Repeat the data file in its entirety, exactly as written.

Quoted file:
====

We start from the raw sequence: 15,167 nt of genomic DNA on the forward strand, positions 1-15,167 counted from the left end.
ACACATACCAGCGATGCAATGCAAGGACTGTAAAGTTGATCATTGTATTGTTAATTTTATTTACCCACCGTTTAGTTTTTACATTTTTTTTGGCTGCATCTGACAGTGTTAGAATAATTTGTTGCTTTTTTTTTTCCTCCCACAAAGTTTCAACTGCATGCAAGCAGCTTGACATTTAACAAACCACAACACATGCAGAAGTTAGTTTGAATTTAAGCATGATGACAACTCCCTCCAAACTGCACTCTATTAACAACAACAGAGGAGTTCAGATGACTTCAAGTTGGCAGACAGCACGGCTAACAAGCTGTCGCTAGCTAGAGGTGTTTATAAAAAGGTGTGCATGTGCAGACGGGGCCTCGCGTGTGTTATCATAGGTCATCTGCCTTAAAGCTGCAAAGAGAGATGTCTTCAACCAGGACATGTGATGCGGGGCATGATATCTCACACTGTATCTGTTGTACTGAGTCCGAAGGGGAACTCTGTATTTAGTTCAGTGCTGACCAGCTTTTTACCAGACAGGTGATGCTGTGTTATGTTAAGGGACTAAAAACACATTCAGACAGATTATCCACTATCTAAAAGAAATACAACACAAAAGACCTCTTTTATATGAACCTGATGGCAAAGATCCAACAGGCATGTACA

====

We start from the raw sequence: 15,167 nt of genomic DNA on the forward strand, positions 1-15,167 counted from the left end.
ACACATACCAGCGATGCAATGCAAGGACTGTAAAGTTGATCATTGTATTGTTAATTTTATTTACCCACCGTTTAGTTTTTACATTTTTTTTGGCTGCATCTGACAGTGTTAGAATAATTTGTTGCTTTTTTTTTTCCTCCCACAAAGTTTCAACTGCATGCAAGCAGCTTGACATTTAACAAACCACAACACATGCAGAAGTTAGTTTGAATTTAAGCATGATGACAACTCCCTCCAAACTGCACTCTATTAACAACAACAGAGGAGTTCAGATGACTTCAAGTTGGCAGACAGCACGGCTAACAAGCTGTCGCTAGCTAGAGGTGTTTATAAAAAGGTGTGCATGTGCAGACGGGGCCTCGCGTGTGTTATCATAGGTCATCTGCCTTAAAGCTGCAAAGAGAGATGTCTTCAACCAGGACATGTGATGCGGGGCATGATATCTCACACTGTATCTGTTGTACTGAGTCCGAAGGGGAACTCTGTATTTAGTTCAGTGCTGACCAGCTTTTTACCAGACAGGTGATGCTGTGTTATGTTAAGGGACTAAAAACACATTCAGACAGATTATCCACTATCTAAAAGAAATACAACACAAAAGACCTCTTTTATATGAACCTGATGGCAAAGATCCAACAGGCATGTACA